Free trade: a short term tactic that lacks strategic sense?

Devinder Sharma reports on the campaign by US President Obama, “a prisoner of the corporate world”, to complete the Doha Development Round, noting that Obama’s donors will be the real beneficiaries from further opening up India to so-called free trade.

Professor Radhika Balakrishnan, noting that the lead company in the entourage of 200 U.S. corporations with Obama is Walmart, asserts:

“A proliferation of Walmart in India is going to hurt small rural farmers and small sellers.” 

Unfortunately, Sharma writes, free trade is a clever term for an unjust and unethical trade paradigm that is economically unsound and benefits only the rich.
 
He quotes The Guardian’s article by Phillip Inman, setting out the message of Cameron, Merkel and the Murdoch-owned WSJ who are pressing for the lowering of India’s trade barriers, whilst subsidising their own exporters and levying import tariffs:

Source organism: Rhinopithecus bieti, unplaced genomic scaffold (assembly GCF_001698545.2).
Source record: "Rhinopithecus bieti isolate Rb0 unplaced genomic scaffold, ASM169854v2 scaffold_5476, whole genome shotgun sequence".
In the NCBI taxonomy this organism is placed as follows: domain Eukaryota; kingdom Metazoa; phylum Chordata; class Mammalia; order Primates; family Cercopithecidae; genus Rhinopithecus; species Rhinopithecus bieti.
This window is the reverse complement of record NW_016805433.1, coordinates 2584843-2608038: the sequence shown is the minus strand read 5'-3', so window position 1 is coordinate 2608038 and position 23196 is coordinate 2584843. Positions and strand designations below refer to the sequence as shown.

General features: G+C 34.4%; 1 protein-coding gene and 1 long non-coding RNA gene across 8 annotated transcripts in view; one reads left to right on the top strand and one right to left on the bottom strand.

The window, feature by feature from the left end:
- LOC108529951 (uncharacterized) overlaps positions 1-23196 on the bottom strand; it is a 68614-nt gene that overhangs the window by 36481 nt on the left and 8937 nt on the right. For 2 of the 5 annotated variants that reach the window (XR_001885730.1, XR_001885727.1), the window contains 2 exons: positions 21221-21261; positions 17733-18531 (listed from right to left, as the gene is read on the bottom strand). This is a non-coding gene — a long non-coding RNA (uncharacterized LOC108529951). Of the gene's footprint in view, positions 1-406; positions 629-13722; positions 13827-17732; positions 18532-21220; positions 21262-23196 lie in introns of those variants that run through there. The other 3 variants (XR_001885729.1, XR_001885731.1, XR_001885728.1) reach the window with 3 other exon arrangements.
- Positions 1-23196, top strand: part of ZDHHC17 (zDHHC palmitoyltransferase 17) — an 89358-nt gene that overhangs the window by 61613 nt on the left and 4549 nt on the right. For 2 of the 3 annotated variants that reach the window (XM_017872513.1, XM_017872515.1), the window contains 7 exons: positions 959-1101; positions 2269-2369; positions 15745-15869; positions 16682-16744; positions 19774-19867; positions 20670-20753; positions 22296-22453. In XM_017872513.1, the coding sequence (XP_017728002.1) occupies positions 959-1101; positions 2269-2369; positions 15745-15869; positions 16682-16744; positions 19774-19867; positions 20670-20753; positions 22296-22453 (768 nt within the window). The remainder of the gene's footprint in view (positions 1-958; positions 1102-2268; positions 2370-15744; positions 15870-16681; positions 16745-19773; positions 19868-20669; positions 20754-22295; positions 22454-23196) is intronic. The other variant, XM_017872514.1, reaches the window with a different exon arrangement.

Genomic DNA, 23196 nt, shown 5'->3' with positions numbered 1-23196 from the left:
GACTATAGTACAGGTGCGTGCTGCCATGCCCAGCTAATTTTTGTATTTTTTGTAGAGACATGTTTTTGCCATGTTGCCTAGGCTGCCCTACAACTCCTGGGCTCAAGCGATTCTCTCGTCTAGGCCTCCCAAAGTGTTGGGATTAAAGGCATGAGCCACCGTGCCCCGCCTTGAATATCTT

“Free trade is a panacea for all the world’s ills. Not only does it give African and other poor nations access to European markets, they say, it also allows capital to flow to where it will be used most efficiently. So western countries will invest in poor countries where there are readily available pools of cheap labour and resources – not to exploit them, but to raise their living standards.” 

”Academic assessments agree that the Doha deal on the table will mostly benefit the world’s richest countries, along with certain export sectors in powerful developing countries.

”The World Bank’s analysis shows that 80% of gains from the Doha round will go to high-income economies, and that China, Thailand, India, Indonesia, South Africa, Argentina and Brazil will scoop up almost all the rest. Sub-Saharan nations and Bangladesh figure on the list of losers”

Inman concludes that the proposed Doha deal is ”another depressingly short term tactic that lacks strategic sense, unless we consider that the US president has allowed himself to be captured by the interests of big business and those countries, including our own, with an ever growing need for cheaper raw materials and virgin markets.  

“Let’s face it, this is what they mean by free trade . . . there is little reason to accept this kind of turbo-charged capitalism if you are poor or need to defend a welfare state that needs time to undergo reform.” 

Go to the whole article here.

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